Executive Leadership Council at 30: Push for Global Business Diversity
More than 2,000 of business and political luminaries recently gathered at Washington, D.C.’s Marriott Marquis to celebrate a milestone: the 30th anniversary of the Executive Leadership Council, the leading organization of black global corporate leadership.
Under the theme, “The Power of Tomorrow,” ELC President and CEO Ronald C. Parker paid homage to the past, while laying a foundation for the future of African Americans in C-Suite and senior management positions.
“Thirty years ago, 19 black corporate executives came together to find common ground, mutual support, and ways to positively impact their communities and careers,” he said, citing the initial thrusts to help financially challenged historically black colleges and universities to create programs to diversify the corporate leadership pipeline. “In addition to celebrating our history, we are also focused on expanding our reach, to engage black leaders globally and open leadership opportunities to a new generation.”
President/CEO of The Executive Leadership Council, Ronald C. Parker (Image: Black Enterprise/Derek Dingle)
The gala, in which Nationwide and Verizon Communications served as co-lead sponsors, provided a powerful platform to honor corporate trailblazers, and, at the same time, reaffirm the mission of the organization of more than 600 members—many of whom are associated with the nation’s largest corporations. Under Parker’s leadership, the ELC has actively expanded its membership to include BE 100s CEOs and black leaders abroad, among others. In fact, the group will hold its second leadership development session in the United Kingdom next year, as part of its initiative to drive more offshore conversations related to corporate diversity and inclusion.
The gala coincided with its annual conferences—the CEO Summit, which had roughly 300 CEOs focus on “Leadership Beyond the C-Suite,” and the Mid-Level Managers’ Symposium, a professional development seminar for more than 800 prospective managers.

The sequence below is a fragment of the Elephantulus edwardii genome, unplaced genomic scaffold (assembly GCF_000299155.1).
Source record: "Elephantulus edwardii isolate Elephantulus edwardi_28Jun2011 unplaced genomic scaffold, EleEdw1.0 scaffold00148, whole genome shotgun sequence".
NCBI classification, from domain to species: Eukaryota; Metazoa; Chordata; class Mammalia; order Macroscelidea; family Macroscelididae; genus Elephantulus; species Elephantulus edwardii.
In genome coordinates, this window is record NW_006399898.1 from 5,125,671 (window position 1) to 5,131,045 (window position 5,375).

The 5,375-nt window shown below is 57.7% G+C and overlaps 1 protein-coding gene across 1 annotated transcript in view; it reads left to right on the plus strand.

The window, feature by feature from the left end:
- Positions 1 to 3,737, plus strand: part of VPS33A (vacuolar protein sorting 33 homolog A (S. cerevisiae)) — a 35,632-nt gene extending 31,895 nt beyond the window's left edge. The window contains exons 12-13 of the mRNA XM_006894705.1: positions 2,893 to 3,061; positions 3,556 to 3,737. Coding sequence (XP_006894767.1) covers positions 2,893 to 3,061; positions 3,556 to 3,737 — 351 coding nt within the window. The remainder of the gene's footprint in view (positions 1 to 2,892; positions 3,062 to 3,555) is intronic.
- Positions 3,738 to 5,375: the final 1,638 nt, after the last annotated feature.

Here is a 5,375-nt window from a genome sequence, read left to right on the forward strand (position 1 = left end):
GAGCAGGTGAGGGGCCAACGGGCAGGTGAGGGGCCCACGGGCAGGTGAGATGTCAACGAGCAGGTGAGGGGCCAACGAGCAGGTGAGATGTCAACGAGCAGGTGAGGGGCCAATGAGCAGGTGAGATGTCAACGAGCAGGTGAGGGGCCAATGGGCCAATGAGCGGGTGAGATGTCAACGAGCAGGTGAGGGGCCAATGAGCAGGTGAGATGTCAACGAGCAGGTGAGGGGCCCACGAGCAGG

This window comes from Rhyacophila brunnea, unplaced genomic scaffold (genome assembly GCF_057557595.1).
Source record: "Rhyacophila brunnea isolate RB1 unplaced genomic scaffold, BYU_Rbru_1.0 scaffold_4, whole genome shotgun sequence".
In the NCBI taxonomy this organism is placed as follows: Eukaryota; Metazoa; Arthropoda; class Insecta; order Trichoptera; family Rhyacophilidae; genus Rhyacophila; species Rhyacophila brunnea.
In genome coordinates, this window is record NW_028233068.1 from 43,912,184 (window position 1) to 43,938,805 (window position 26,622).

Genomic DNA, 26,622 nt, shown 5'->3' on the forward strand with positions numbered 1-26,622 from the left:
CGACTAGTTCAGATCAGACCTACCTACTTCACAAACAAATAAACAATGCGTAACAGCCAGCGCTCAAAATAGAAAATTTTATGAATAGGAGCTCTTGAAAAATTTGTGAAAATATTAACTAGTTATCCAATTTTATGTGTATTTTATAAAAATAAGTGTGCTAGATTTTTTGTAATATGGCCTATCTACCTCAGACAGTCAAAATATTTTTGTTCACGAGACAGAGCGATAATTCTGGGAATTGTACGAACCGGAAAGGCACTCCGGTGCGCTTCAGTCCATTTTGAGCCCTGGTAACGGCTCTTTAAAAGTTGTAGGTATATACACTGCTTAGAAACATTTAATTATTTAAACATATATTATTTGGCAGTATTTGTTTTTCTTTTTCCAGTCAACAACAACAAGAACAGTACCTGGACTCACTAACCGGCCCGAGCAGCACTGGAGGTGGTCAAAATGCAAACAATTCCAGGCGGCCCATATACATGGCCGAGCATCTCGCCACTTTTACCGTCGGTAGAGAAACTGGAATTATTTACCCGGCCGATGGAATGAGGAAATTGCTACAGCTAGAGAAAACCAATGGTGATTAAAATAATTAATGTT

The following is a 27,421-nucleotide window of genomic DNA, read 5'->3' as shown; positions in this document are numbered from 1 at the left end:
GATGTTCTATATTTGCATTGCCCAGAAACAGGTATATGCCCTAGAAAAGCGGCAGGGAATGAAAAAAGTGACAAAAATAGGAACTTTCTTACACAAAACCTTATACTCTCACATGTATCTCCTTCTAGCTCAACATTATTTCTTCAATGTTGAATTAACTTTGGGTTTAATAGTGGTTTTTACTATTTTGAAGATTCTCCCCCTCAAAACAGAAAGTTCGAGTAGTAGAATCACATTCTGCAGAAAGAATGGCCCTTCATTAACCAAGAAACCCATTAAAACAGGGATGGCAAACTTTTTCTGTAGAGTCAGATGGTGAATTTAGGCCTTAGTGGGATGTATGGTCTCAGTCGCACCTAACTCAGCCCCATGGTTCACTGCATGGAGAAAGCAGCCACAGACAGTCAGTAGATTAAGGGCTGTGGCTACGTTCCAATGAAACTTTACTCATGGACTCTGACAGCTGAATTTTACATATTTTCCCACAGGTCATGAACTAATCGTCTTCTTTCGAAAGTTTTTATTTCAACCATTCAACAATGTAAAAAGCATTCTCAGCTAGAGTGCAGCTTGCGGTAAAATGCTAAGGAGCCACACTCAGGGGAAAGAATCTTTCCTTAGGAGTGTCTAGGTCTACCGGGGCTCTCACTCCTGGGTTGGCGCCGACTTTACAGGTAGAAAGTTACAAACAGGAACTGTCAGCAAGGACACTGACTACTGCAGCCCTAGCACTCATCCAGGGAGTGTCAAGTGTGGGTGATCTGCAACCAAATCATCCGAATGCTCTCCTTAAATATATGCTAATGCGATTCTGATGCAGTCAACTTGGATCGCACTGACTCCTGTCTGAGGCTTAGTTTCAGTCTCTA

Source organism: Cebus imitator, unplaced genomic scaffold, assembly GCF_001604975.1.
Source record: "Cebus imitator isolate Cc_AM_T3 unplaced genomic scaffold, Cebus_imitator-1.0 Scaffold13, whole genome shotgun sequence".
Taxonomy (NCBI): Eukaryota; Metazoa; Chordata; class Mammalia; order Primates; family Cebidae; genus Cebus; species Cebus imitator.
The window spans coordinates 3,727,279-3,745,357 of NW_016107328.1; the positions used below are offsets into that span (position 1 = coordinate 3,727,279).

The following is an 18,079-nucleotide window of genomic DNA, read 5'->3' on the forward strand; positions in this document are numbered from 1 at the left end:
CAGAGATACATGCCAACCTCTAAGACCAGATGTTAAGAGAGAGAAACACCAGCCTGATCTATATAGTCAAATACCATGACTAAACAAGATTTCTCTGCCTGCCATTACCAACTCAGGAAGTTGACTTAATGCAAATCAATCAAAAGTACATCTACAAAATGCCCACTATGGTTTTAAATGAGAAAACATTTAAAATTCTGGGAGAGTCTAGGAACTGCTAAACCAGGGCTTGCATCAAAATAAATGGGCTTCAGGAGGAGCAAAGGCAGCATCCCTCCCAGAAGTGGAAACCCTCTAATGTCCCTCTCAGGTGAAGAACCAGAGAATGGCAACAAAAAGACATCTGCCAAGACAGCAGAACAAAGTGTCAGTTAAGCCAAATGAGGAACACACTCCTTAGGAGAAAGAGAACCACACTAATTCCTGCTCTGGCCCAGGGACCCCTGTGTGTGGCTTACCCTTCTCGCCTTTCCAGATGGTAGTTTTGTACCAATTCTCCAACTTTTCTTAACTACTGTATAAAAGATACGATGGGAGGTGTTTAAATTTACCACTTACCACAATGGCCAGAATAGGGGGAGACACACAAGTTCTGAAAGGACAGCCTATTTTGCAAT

The ELC presented the 2016 Lifetime Legacy Award to Dr. Clifton A. Wharton (Image: Twitter/LayshaWard)
Other event highlights included the following:
- Parker announced the continuation of the partnership between BLACK ENTERPRISE and ELC, to produce the most vital roster on the state of corporate inclusion: The 2016 Best Companies for Diversity List. As part of his opening remarks, Parker said the value of the list, in which a large number of companies include senior executives who are ELC members, was the realization among some of the nation’s largest publicly-traded companies that across-the-board diversity and inclusion. Full participation from African Americans, must always be a business imperative. In fact, Prudential, one of the companies featured on the listing, received ELC’s 2016 Corporate Award.
- One of the event’s most powerful moments was when business and political powerhouse Vernon E. Jordan, Jr. presented the 2016 Lifetime Legacy Award to corporate pioneers and power couple Clifton R. Wharton, Jr. and Delores D. Wharton. Clifton Wharton, former chairman and CEO of financial giant, TIAA-CREF, was the first African American chief executive of one of the nation’s largest 500 publicly-traded corporations. Dolores Wharton, a former foundation executive and arts advocate, was the first woman and African American to serve on the boards of Phillips Petroleum, The Kellogg Co., and Gannett Media. “Gordon Parks had this great expression: ‘choice of weapons,’ ” said Clifton, quoting the celebrated black photographer and author about the means to combat racism in receiving the honor. “In terms of fighting, you always have a choice of weapons. Some of us chose to do our fighting on the inside.”
- Another highlight was the scores of African American undergraduate and graduate students, who received scholarships and internships, including the Award of Excellence in Business Commentary; National Business Case Competition; Praxair/Breedlove Leadership Scholarship for students enrolled in a STEM curriculum; Ann Fudge Scholars for black female HBCU achievers; and Alvaro L. Martins Scholars for deserving black male students at Howard University, alma mater of the organization’s founding member and its first president and CEO.
- With the phalanx of black chief executives and other C-Suite executives having served as ELC members over the past three decades, the evening ended on a fitting note, “A Conversation With CEOs.” Jerri L. DeVard, a board member of ServiceMaster, served as moderator for a panel of African American sitting and former CEOs of the nation’s largest corporations: Arnold W. Donald, CEO, Carnival & plc; Ann M. Fudge, former chairman & CEO, Young & Rubicam Brands; Clarence Otis, retired chairman & CEO, Darden Restaurants, Inc.; Bernard J. Tyson, chairman and CEO, Kaiser Permanente; and Roger W. Ferguson, president and CEO, TIAA, the current chief executive who oversees the company in which Clifton Wharton achieved history a year after ELC was founded.